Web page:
By 2011, YHL was getting over 5 million monthly page views (with a million unique visitors), and the Petersiks were regularly working a second shift after Clara’s bedtime and throughout weekends and vacations. Family outings had to include something “bloggable,” like a stop at an antique store. Each holiday required fresh seasonal content. The Petersiks were also picking up all those side projects that felt like huge wins, but required a tremendous amount of additional work. They admit the blog made money “a nonissue” in its final years. “For a long time, we thought we were doing okay if we could duplicate our salaries from our old advertising jobs; then it got to the point where we could bring in much more,” says Sherry. “But I kept saying, ‘I don’t want more money, I want more time.’” She’d spend school field trips sneaking onto her phone to respond to comments from the zoo or the aquarium. “I felt like any day where I was being a great blogger, I was being a bad mom and vice versa,” Sherry says. She and John both worried that their marriage was being reduced to “essentially co-workers.” By this time, the Petersiks had entertained — and refused — at least 50 offers from reality-TV-show producers, many of which were designed to play up their sex appeal. “They would be like, ‘We see John using power tools with lots of sawdust blowing around and then you’ll be bringing him water,’” Sherry says. “I get that from the outside, it looks like we were chasing fame, but that kind of thing was never our goal.”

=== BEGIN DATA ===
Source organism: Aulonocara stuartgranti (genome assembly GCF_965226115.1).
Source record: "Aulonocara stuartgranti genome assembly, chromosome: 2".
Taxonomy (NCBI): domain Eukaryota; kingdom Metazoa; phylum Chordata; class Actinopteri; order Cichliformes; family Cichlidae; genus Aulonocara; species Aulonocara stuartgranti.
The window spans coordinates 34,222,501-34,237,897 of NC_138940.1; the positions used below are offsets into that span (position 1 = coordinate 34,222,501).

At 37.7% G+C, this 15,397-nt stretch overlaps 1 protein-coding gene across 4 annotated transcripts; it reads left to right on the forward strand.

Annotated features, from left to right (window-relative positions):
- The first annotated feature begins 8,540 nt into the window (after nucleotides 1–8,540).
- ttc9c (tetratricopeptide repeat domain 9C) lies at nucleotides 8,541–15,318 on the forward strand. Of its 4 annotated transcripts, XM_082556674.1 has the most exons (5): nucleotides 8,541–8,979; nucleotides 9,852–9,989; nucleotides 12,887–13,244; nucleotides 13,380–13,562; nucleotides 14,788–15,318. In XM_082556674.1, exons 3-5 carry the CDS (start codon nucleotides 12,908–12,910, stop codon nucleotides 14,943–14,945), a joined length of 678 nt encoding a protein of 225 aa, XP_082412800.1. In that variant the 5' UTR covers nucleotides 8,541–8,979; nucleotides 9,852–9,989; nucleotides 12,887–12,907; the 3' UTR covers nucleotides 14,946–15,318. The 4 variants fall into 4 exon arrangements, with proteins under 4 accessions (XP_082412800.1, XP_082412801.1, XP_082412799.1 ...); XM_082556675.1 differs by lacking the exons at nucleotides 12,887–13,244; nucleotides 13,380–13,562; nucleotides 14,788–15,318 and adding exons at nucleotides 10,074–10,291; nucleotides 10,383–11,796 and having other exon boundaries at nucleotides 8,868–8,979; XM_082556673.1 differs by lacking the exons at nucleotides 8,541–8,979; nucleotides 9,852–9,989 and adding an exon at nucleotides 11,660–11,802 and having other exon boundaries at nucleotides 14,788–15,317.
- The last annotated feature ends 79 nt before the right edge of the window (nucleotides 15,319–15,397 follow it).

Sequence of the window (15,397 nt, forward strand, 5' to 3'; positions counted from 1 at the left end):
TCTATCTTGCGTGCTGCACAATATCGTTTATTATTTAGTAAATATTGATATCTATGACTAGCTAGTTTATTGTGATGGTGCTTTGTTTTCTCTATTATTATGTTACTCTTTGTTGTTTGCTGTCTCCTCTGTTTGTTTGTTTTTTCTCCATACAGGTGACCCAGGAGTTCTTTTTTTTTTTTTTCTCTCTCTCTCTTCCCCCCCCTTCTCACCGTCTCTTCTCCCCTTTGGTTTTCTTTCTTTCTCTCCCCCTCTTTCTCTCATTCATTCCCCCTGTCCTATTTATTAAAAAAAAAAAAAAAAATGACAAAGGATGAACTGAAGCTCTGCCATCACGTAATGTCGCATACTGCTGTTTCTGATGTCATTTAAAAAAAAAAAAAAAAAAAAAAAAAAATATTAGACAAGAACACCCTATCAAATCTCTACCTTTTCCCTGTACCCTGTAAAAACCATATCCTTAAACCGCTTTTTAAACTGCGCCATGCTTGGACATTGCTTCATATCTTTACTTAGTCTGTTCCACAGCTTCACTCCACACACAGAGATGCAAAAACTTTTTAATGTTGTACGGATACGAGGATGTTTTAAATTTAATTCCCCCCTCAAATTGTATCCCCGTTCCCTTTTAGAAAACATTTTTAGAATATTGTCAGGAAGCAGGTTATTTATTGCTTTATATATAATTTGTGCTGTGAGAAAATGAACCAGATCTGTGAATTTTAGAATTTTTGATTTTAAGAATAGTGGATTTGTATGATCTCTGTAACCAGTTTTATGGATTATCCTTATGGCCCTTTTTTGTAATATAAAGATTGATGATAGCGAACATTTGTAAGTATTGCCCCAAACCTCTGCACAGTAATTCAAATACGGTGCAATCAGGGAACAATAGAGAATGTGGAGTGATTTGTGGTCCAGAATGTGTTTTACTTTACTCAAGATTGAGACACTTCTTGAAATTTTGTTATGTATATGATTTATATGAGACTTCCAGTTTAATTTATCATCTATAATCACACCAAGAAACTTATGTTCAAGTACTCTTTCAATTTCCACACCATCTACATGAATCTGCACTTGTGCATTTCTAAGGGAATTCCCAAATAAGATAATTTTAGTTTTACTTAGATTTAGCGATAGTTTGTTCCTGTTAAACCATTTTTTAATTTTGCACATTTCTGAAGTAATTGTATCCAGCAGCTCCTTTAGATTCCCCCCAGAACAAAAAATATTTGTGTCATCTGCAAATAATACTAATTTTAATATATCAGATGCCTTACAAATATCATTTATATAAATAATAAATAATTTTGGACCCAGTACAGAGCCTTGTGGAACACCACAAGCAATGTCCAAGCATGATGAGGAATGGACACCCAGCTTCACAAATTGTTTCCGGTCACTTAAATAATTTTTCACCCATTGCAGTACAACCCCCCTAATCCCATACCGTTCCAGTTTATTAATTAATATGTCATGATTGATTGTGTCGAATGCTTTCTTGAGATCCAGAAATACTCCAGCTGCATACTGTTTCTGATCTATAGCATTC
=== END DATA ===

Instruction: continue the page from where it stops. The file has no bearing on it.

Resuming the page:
Meanwhile, their audience’s demands to be let in on their lives only grew. Back in 2010, it took them four days to mention the birth of their daughter on their blog, but when Teddy was born in 2014, John says, “It was like, okay, we have a few hours to get something for Instagram.” Sherry pauses when he says that, but she doesn’t disagree. “Where we ended up was kind of a reality show in itself,” she says. And like all successful reality stars, the Petersiks had built an audience that simultaneously knew everything about them and didn’t really know them at all.